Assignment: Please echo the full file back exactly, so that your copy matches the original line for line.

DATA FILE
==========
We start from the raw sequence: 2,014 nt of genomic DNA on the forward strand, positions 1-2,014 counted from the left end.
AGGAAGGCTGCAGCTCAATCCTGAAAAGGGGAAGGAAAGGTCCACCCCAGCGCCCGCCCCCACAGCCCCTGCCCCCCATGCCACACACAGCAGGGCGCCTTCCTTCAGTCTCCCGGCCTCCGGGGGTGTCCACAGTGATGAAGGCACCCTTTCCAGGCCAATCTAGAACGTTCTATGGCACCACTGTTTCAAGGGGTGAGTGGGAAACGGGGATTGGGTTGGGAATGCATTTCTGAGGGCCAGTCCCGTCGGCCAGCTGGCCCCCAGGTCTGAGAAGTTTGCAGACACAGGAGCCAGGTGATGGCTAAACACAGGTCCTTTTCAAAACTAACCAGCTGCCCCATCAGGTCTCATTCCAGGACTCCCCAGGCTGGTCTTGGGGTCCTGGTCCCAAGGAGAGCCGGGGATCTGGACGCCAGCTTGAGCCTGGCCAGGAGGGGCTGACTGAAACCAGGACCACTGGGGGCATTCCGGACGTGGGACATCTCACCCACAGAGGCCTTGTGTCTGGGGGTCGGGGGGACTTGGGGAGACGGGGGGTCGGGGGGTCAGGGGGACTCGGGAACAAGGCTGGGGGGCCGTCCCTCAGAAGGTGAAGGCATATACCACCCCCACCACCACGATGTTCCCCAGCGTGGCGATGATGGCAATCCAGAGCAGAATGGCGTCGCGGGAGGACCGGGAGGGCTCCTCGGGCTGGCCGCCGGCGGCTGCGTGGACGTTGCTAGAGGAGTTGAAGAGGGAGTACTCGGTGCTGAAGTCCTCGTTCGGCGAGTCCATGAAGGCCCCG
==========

We start from the raw sequence: 2,014 nt of genomic DNA on the forward strand, positions 1-2,014 counted from the left end.
AGGAAGGCTGCAGCTCAATCCTGAAAAGGGGAAGGAAAGGTCCACCCCAGCGCCCGCCCCCACAGCCCCTGCCCCCCATGCCACACACAGCAGGGCGCCTTCCTTCAGTCTCCCGGCCTCCGGGGGTGTCCACAGTGATGAAGGCACCCTTTCCAGGCCAATCTAGAACGTTCTATGGCACCACTGTTTCAAGGGGTGAGTGGGAAACGGGGATTGGGTTGGGAATGCATTTCTGAGGGCCAGTCCCGTCGGCCAGCTGGCCCCCAGGTCTGAGAAGTTTGCAGACACAGGAGCCAGGTGATGGCTAAACACAGGTCCTTTTCAAAACTAACCAGCTGCCCCATCAGGTCTCATTCCAGGACTCCCCAGGCTGGTCTTGGGGTCCTGGTCCCAAGGAGAGCCGGGGATCTGGACGCCAGCTTGAGCCTGGCCAGGAGGGGCTGACTGAAACCAGGACCACTGGGGGCATTCCGGACGTGGGACATCTCACCCACAGAGGCCTTGTGTCTGGGGGTCGGGGGGACTTGGGGAGACGGGGGGTCGGGGGGTCAGGGGGACTCGGGAACAAGGCTGGGGGGCCGTCCCTCAGAAGGTGAAGGCATATACCACCCCCACCACCACGATGTTCCCCAGCGTGGCGATGATGGCAATCCAGAGCAGAATGGCGTCGCGGGAGGACCGGGAGGGCTCCTCGGGCTGGCCGCCGGCGGCTGCGTGGACGTTGCTAGAGGAGTTGAAGAGGGAGTACTCGGTGCTGAAGTCCTCGTTCGGCGAGTCCATGAAGGCCCCG